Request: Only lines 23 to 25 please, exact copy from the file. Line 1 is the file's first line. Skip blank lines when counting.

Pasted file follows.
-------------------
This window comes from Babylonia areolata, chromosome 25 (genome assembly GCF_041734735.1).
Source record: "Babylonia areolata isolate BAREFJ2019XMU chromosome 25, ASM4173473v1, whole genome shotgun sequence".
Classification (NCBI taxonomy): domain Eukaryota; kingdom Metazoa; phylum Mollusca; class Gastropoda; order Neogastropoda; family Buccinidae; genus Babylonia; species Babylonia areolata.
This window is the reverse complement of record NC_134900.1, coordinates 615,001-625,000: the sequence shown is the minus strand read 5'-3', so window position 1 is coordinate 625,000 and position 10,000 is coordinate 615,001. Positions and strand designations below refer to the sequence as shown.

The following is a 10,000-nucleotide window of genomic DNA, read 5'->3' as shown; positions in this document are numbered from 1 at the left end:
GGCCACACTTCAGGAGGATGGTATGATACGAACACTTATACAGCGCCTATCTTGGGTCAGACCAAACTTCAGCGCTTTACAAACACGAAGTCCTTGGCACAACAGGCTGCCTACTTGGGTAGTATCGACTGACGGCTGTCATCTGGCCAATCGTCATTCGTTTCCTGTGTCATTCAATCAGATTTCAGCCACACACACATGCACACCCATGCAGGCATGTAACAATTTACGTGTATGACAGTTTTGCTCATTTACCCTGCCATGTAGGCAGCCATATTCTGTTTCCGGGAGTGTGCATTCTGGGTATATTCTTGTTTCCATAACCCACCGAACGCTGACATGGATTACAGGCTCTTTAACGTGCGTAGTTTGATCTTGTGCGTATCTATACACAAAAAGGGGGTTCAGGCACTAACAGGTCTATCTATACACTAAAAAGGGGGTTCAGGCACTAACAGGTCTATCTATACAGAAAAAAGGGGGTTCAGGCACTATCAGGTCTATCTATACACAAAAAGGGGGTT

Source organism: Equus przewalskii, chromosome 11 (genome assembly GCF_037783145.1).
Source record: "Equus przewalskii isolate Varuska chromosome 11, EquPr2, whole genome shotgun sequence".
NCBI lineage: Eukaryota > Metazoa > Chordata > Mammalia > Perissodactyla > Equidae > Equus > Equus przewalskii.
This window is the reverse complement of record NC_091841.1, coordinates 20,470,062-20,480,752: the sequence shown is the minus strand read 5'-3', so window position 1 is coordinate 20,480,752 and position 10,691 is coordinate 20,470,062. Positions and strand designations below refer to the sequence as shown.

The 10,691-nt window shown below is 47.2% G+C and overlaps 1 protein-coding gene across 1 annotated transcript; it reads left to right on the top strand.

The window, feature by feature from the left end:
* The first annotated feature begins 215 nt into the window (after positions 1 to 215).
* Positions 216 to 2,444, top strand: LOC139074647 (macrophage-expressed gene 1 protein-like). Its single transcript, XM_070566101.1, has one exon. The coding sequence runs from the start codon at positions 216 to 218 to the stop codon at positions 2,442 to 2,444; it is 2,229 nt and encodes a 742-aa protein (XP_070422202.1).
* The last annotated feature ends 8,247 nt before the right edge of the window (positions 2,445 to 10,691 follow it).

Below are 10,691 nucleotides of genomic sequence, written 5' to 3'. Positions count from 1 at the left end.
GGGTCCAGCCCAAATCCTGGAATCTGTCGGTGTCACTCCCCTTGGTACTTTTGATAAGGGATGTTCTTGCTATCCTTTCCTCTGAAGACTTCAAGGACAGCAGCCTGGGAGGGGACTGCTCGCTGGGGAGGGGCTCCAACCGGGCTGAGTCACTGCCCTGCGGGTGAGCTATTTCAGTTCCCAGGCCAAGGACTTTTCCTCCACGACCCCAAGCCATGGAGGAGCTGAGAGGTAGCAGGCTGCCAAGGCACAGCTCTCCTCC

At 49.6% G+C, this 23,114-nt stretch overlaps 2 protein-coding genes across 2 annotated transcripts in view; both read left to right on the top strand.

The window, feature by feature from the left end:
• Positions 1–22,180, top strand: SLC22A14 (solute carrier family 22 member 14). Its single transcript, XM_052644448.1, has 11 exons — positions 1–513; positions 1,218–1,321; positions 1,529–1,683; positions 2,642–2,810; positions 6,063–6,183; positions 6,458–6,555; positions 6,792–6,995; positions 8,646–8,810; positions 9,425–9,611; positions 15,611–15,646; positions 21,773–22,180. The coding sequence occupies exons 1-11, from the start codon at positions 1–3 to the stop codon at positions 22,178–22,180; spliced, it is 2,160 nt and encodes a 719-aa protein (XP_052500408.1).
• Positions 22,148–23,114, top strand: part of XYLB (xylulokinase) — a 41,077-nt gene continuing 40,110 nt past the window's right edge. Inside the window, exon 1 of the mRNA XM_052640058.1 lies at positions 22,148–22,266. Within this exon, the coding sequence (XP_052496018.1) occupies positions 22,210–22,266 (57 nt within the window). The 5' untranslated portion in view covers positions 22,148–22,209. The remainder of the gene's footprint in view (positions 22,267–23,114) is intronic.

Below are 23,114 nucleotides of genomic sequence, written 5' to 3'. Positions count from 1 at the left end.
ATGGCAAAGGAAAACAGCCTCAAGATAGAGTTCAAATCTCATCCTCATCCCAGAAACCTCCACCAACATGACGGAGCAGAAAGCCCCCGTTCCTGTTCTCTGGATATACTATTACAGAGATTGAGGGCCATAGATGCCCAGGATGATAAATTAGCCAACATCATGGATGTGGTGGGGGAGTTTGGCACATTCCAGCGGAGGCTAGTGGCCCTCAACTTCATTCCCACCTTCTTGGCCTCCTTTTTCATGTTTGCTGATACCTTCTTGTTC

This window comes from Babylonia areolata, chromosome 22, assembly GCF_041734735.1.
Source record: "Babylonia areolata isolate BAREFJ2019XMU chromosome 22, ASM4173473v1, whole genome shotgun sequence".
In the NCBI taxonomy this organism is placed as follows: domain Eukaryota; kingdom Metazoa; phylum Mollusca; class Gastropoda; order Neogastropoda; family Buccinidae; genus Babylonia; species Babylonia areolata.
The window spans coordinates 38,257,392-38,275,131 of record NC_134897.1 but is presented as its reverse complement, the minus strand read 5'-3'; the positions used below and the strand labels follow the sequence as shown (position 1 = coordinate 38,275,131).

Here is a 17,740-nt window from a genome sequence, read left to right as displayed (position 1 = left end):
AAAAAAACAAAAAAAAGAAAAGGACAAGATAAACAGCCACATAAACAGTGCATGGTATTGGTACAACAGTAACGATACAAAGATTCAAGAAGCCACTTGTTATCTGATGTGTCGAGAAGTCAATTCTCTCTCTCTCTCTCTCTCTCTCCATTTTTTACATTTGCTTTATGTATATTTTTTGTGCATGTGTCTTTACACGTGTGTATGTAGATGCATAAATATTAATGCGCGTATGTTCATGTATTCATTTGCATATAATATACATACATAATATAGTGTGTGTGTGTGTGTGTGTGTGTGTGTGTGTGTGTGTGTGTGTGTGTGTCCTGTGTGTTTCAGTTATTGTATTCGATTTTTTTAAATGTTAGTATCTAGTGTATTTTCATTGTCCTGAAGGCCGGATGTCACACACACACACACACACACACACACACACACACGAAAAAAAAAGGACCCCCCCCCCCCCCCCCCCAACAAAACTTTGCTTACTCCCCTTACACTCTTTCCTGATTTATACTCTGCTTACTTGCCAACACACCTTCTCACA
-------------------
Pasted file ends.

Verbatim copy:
ATGGCAAAGGAAAACAGCCTCAAGATAGAGTTCAAATCTCATCCTCATCCCAGAAACCTCCACCAACATGACGGAGCAGAAAGCCCCCGTTCCTGTTCTCTGGATATACTATTACAGAGATTGAGGGCCATAGATGCCCAGGATGATAAATTAGCCAACATCATGGATGTGGTGGGGGAGTTTGGCACATTCCAGCGGAGGCTAGTGGCCCTCAACTTCATTCCCACCTTCTTGGCCTCCTTTTTCATGTTTGCTGATACCTTCTTGTTC

This window comes from Babylonia areolata, chromosome 22, assembly GCF_041734735.1.
Source record: "Babylonia areolata isolate BAREFJ2019XMU chromosome 22, ASM4173473v1, whole genome shotgun sequence".